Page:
Friday, May 06, 2005

Repurposing Data and Services

Does it make sense to talk about reusing services, or should we talk instead about repurposing?

The word repurpose is largely being pushed from the data/metadata side, especially the XML/XSL crowd. XML is certainly relevant to technical reformatting and interoperability, but may also support data being put to new uses.
Meanwhile, some examples of data repurposing look like old-fashioned data sharing. Look at this abstract, which (when you strip away the fashionable technology such as intelligent agents) is just finding new uses for existing data.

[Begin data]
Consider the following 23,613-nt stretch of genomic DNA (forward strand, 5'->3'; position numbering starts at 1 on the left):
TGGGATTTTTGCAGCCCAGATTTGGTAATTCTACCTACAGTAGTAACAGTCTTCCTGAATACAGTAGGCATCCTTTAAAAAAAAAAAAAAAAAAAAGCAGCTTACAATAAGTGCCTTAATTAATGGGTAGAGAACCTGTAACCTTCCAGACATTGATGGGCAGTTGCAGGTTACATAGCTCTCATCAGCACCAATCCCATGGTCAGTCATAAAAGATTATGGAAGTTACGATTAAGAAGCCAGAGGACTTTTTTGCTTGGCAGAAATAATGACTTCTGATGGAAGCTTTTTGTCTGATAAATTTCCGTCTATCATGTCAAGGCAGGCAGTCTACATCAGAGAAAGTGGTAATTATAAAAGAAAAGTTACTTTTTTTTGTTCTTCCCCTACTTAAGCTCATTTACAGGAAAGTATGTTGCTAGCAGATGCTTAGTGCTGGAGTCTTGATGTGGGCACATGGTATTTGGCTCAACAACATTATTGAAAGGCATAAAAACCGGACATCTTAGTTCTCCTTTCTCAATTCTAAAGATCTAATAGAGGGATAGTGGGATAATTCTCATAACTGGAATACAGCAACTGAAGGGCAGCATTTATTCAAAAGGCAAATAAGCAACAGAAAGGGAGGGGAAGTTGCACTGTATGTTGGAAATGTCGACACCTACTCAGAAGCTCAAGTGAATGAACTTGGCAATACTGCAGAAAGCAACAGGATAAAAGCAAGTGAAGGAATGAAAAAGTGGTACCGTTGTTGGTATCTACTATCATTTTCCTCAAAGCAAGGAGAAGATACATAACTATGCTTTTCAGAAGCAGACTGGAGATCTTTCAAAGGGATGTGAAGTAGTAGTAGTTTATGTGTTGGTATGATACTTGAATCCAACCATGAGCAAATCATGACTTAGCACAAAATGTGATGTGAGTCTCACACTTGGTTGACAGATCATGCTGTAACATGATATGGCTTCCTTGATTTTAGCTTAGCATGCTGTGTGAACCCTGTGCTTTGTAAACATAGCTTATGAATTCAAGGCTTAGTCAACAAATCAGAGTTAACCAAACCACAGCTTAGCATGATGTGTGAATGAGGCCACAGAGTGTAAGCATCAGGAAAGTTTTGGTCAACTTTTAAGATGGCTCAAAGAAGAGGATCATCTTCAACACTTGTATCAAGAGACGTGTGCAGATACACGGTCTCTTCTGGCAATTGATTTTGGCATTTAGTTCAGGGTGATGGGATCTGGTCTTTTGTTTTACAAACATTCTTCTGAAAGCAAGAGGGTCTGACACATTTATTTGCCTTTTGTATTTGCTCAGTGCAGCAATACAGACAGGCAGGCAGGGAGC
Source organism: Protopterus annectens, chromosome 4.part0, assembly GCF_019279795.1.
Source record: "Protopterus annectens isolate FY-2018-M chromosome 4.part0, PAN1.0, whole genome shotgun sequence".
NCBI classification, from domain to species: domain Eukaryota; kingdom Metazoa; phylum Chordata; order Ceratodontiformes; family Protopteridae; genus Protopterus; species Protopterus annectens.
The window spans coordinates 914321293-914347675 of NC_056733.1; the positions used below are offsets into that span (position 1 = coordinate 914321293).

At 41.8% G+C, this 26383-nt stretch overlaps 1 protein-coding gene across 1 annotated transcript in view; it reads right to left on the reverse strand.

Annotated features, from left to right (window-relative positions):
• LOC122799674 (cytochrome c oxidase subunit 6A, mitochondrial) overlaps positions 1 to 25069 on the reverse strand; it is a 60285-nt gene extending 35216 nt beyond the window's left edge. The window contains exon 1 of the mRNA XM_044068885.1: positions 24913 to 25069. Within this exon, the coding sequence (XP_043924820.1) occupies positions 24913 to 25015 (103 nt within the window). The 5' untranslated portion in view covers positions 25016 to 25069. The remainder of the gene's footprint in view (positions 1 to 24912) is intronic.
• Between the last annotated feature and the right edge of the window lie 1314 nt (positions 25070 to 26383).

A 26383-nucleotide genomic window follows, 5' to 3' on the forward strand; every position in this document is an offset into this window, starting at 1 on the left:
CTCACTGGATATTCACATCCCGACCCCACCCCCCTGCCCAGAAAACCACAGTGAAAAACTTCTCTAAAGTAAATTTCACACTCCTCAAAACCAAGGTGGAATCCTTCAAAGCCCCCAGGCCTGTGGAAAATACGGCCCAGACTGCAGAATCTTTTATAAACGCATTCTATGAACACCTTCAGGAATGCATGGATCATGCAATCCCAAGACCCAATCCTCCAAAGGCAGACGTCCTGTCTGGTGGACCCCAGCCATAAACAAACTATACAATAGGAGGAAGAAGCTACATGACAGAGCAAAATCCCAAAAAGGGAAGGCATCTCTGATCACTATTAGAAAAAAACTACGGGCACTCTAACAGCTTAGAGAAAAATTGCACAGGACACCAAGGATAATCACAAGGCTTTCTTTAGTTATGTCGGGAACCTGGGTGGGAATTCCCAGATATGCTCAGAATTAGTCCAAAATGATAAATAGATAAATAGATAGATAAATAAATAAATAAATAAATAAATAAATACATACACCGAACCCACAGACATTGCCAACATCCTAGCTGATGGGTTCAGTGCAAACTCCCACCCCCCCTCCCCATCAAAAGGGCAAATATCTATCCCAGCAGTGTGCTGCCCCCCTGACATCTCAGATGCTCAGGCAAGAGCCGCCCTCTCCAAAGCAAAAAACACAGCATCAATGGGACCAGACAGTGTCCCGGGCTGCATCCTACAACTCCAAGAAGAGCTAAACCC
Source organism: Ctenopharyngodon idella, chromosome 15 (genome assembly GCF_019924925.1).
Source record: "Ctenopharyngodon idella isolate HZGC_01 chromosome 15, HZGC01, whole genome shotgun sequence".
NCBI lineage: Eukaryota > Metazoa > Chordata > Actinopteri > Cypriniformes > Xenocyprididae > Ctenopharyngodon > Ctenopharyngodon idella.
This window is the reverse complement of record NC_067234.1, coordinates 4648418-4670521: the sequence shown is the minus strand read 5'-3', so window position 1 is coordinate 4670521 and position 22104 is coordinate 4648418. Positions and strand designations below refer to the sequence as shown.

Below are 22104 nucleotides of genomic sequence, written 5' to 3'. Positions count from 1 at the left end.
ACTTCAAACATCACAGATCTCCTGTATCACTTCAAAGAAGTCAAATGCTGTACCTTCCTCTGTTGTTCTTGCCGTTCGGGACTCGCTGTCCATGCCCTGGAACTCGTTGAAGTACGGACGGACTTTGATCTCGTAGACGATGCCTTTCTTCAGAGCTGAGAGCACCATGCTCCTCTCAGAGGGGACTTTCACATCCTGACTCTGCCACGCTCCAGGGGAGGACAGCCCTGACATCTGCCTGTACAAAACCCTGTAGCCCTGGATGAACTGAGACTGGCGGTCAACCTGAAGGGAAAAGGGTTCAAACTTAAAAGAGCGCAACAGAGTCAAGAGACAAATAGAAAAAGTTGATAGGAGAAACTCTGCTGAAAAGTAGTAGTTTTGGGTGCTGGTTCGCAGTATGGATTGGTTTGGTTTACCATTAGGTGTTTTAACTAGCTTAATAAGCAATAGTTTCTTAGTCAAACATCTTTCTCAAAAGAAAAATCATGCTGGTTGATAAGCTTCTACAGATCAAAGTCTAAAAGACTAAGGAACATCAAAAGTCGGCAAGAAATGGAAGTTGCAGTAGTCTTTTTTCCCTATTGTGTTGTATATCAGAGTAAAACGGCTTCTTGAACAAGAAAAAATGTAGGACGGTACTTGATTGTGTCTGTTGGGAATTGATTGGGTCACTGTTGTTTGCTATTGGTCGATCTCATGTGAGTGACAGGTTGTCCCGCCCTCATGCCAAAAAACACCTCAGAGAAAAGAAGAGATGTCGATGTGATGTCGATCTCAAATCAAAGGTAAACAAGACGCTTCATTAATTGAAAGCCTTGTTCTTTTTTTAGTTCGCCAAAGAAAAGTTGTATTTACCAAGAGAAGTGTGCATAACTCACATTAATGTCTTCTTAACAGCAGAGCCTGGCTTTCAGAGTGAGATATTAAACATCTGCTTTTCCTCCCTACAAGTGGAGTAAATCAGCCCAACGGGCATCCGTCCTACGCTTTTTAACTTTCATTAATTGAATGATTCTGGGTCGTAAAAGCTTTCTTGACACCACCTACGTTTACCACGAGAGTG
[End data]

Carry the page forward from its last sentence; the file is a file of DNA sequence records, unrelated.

• Using Intelligent Agents to Repurpose Administrative Data ... (Jan 2004) (abstract)
The word also makes the bandwagon-jumping antics of some product vendors explicit. For example, following 9/11, Siebel repurposed its CRM software to deal with Homeland Security. (Government Computer News, Sept 2002) What's terrorism got to do with customer relationship management, I hear you ask. Well it does, in the same sense that an FBI agent might say "He's a tricky customer."

XML is very good for this kind of repurposing, because it operates at a level of semantic vagueness where it doesn't really matter whether "customer" means "customer" or "terrorist". To my mind this is both a strength and a weakness of XML. It seems to me that if we want to promote the repurposing of services, we need to explain how to design services that can operate with a calculated lack of semantic specificity, with weak preconditions. (But strong postconditions.)

See also Reuse or Repurpose (May 2005)

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